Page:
Mathematical modelling of airway smooth muscle cell proliferation and apoptosis in asthma

A problem presented at the UK MMSG Reading 2011.

Presented by:
Dr Charlotte Billington (Division of Therapeutics & Molecular Medicine, University of Nottingham)
Prof Ian Hall (Therapeutics and Molecular Medicine, University of Nottingham)
Dr Anthony Holmes (NC3Rs)
M Baker, C Billington, LAC Chapman, IL Chernyavsky, H Croisier, LS Gallimore, IP Hall, JE Hiorns, AM Holmes, OE Jensen, SR Johnson, JM Phillips, CP Please, AF Smith, TJ Snowden

Problem Description

Asthma remains an area of considerable unmet medical need despite the availability of medicines that are effective for large numbers of patients; no cures exist and available therapies may be ineffective in some patients with moderate/severe forms of the disease. It is estimated that 300 million people currently suffer from the disease globally, and that by 2025 this figure will be closer to 400 million. Poorly predictive animal models of the human condition have contributed to the paucity of new treatments and there is a pressing need for the development of more predictive modelling approaches.

The role of airway smooth muscle (ASM) in asthma is extremely important since it is widely recognised as the key determinant of airway narrowing in the disease, and as an emerging effector of airway inflammation and remodelling, contributing to airway hyperresponsiveness.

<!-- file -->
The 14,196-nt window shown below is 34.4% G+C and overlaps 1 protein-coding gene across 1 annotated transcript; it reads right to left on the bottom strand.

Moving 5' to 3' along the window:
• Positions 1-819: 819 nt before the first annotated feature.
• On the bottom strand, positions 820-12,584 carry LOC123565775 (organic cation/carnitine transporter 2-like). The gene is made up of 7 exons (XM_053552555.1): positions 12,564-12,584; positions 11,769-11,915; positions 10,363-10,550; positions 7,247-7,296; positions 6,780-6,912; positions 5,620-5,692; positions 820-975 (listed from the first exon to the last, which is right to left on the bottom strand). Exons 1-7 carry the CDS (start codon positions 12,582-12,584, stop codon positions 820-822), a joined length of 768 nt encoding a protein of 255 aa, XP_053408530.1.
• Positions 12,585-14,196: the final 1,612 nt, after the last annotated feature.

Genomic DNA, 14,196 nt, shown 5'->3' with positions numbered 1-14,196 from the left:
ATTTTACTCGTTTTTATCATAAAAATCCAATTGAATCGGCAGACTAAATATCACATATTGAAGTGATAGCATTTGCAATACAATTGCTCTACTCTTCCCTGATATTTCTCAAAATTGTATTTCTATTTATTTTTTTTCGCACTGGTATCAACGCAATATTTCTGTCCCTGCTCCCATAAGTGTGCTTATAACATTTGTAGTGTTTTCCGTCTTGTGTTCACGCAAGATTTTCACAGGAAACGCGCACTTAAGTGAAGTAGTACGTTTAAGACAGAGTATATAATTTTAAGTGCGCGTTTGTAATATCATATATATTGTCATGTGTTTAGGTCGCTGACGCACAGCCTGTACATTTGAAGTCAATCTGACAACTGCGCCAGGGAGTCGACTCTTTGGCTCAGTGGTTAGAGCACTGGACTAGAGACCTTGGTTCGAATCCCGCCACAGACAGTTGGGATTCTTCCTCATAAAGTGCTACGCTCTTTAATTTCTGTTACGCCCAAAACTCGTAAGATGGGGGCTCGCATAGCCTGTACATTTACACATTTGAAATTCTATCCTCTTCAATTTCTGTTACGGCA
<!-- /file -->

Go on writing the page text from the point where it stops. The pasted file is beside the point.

The Study Group participants are asked to consider the following in the context of understanding the role of ASM cells in the asthma. To what extent do cell proliferation and apoptosis participate in the turnover rates of human ASM cells in normal and diseased tissue; including the nature of apoptotic and survival characteristics of the ASM, and the signals that the ASM receives under pathophysiological conditions?

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Study Group Report

In this work, we focus on the following two goals: formulating a model for the proliferation of ASM cells in vivo, and investigating how the greater reduction in lung function observed in people with asthma can be explained by an increase in ASM mass.

Initially, we assume that all ASM cells are proliferative and proliferate exponentially. This is shown to be unrealistic as it would lead to airway closure in a very small amount of time. Taking into account the presence of non-proliferative ASM cells as well as the ability for proliferative cells to become non-proliferative, it is found that bounded growth can occur.

In addition, a more realistic logistic growth model was considered. With this model, it was found that transition from non-proliferative to proliferative must be introduced in order to obtain monotonic growth.

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Follow-Up Activities

The following follow-up meetings have occured to continue work on aspects of this problem:

2012 ASM Growth in Asthma Follow-up Meeting
Wednesday 18th to Thursday 19th January 2012, University of Nottingham